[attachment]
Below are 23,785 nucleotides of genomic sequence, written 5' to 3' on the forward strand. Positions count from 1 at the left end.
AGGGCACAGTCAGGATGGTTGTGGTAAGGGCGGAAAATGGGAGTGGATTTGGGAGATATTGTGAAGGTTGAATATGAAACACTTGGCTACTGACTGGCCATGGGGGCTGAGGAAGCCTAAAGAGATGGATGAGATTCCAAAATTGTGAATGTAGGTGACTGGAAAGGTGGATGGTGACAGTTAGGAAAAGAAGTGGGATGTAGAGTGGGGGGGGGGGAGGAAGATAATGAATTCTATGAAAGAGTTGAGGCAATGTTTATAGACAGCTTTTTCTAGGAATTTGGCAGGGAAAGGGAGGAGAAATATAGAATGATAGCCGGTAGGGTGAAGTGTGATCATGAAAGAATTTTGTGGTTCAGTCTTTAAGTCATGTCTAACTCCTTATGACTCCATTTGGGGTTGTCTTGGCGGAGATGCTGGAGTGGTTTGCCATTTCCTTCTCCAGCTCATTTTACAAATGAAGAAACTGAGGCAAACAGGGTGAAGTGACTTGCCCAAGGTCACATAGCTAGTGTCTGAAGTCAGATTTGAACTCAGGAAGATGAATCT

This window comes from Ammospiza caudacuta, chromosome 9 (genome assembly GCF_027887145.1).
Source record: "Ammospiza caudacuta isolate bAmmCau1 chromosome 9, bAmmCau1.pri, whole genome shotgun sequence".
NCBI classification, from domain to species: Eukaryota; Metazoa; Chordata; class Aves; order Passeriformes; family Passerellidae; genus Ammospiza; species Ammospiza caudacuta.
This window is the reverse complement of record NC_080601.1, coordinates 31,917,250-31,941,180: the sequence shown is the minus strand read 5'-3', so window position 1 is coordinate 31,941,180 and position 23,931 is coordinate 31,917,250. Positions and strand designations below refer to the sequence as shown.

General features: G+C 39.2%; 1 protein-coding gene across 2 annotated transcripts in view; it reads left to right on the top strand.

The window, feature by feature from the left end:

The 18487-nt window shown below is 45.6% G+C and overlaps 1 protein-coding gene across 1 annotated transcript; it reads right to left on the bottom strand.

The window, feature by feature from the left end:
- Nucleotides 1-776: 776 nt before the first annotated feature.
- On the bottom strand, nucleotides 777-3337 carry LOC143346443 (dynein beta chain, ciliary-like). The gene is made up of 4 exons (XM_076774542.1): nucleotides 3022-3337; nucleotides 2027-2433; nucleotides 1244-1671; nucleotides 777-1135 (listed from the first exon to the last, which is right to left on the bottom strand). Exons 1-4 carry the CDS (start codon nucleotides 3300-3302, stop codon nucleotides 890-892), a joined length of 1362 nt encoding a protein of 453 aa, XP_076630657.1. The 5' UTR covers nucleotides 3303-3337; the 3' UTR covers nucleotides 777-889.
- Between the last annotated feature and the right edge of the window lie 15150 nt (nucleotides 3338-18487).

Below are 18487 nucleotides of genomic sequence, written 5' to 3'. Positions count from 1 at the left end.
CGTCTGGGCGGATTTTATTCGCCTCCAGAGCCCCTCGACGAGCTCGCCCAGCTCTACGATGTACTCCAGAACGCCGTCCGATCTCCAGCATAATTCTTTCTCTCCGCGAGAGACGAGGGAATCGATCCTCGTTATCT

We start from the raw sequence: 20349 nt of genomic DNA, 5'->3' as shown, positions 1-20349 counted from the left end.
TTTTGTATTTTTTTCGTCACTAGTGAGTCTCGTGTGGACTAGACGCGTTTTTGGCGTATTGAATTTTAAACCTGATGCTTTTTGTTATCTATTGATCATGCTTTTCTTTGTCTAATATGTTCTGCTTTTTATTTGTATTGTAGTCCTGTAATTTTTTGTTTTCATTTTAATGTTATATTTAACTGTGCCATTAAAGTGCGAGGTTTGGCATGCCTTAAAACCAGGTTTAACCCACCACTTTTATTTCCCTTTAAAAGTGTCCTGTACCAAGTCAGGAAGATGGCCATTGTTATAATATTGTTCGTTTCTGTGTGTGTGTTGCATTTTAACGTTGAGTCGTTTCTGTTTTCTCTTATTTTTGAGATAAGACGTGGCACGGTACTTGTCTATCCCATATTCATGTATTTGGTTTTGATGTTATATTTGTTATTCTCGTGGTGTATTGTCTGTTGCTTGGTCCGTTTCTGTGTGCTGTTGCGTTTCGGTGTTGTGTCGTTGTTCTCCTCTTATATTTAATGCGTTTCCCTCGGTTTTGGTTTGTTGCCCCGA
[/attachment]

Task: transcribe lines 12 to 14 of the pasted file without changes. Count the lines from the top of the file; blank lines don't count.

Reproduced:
- On the bottom strand, nucleotides 777-3337 carry LOC143346443 (dynein beta chain, ciliary-like). The gene is made up of 4 exons (XM_076774542.1): nucleotides 3022-3337; nucleotides 2027-2433; nucleotides 1244-1671; nucleotides 777-1135 (listed from the first exon to the last, which is right to left on the bottom strand). Exons 1-4 carry the CDS (start codon nucleotides 3300-3302, stop codon nucleotides 890-892), a joined length of 1362 nt encoding a protein of 453 aa, XP_076630657.1. The 5' UTR covers nucleotides 3303-3337; the 3' UTR covers nucleotides 777-889.
- Between the last annotated feature and the right edge of the window lie 15150 nt (nucleotides 3338-18487).

Below are 18487 nucleotides of genomic sequence, written 5' to 3'. Positions count from 1 at the left end.